I got drunk off of absinthe and didn’t hallucinate. What gives?
Historical reports of “absinthism” probably just described severe alcoholism
Absinthe, called the “green fairy” after its peculiar hue, was banned in the United States back in 1912. Sensational accounts of the highly-alcoholic drink, originally thought to cause hallucinations, grew increasingly common and outlandish. Absinthe became famous for supposedly driving its fans mad, even spurring them to commit murder.
But people who drink the sickly-colored spirit generally have the same experience — getting drunk but missing the far-out hallucinations that the drink supposedly ought to deliver. Some unverified, historic accounts of hallucinogenic effects might be explainable by toxic chemicals that were added to enhance absinthe’s coloration, but the drink itself didn’t do anything to them. Rather, these accounts were likely the sensationalist efforts of prohibitionists, or marketing efforts hoping to build up a reputation around absinthe. So much for reports from the likes of Oscar Wilde, claiming that the drink gave them a new clarity.
While so-called absinthism is really just alcoholism, there is one particular compound found in absinthe that’s responsible for its toxic reputation. That key ingredient is the oil of an herb called wormwood. Wormwood oil is mostly made up of a chemical called thujone. Thujone, in high enough concentrations, is toxic to animals.
Studies on thujone and its toxicology from the 19th century found that the effects of thujone poisoning — auditory hallucinations, seizures and other muscular convulsions — are very different from the common symptoms of alcohol poisoning, which sedates rather than agitates. It was these studies that first gave rise to the idea that absinthe has an effect on its drinkers that is wholly different from other alcoholic drinks.
Thujone suppresses a neurotransmitter called GABA, which is responsible for inhibiting activity in the brain. By cancelling out an inhibitor, thujone has a double-negative effect that causes rampant excitation throughout the brain. In extreme enough cases, this mechanism causes the seizures that were observed by 19th-century researchers.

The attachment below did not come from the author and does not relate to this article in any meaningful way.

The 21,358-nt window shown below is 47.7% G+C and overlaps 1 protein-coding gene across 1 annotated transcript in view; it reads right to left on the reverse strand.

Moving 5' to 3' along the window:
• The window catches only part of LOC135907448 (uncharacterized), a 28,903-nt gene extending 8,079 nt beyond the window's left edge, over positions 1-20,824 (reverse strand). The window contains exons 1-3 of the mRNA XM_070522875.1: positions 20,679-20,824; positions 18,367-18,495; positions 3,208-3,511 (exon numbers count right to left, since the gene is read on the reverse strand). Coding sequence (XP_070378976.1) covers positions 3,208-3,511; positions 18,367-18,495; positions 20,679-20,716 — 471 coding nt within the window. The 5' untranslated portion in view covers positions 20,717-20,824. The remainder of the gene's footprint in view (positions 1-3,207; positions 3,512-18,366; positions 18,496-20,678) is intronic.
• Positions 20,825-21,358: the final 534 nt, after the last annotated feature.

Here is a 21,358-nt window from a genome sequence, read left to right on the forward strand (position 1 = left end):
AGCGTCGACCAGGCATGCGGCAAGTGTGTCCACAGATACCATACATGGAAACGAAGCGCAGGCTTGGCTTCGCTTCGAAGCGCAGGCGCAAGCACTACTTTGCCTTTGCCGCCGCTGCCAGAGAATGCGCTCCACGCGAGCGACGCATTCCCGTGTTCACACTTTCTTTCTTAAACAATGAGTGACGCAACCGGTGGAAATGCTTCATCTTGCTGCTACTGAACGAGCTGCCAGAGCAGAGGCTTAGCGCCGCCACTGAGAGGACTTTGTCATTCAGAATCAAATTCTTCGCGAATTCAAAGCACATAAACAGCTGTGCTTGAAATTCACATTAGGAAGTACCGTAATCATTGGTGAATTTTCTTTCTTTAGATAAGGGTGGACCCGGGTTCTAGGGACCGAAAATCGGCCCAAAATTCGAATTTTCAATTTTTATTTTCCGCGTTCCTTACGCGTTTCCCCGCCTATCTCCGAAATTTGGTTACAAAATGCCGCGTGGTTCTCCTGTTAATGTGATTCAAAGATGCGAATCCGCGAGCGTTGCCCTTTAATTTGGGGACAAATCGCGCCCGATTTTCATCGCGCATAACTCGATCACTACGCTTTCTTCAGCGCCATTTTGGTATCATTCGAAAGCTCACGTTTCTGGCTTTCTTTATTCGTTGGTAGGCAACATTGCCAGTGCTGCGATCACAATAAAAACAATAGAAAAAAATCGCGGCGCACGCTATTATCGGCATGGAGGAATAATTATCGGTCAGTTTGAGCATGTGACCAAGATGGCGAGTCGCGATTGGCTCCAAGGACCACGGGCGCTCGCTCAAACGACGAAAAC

But there are some problems with those studies. Aside from the fact that they were conducted on animals and then generalized to humans — the only evidence for absinthism in humans is anecdotal at best — the experiments compared the effects of alcohol injections with comparable dosages of wormwood extract. Some trials involved the injection of up to five grams of either chemical. While an average drink holds 12 to 14 grams of alcohol, the five-gram dosage administered in the studies was more than enough to draw a severe reaction from the dogs used in those studies.
So yes, if you consume just as much thujone as you do alcohol, then you’ll suffer some unfortunate symptoms, like convulsions and sleeplessness, that bear no semblance to the alcohol poisoning with which any heavy drinker is likely familiar. But absinthe can be up to 150 proof — that means it’s about 75 percent alcohol. Meanwhile, even pure wormwood oil will only be about 40 percent thujone, meaning the percentage found in the absinthe is even lower. The most thujone-dense absinthes will still only contain about 35 milligrams.
If someone wanted to drink absinthe to experience thujone’s excitatory effects, they would have to drink an absurd amount of the stuff. The recommended 20-cup limit for thujone consumption is well beyond what could feasibly be consumed. To reach that point, the sheer amount of alcohol found in absinthe would have killed even the hardiest of drinkers several times over. So while thujone is a toxin, the real danger in absinthe comes from the alcohol.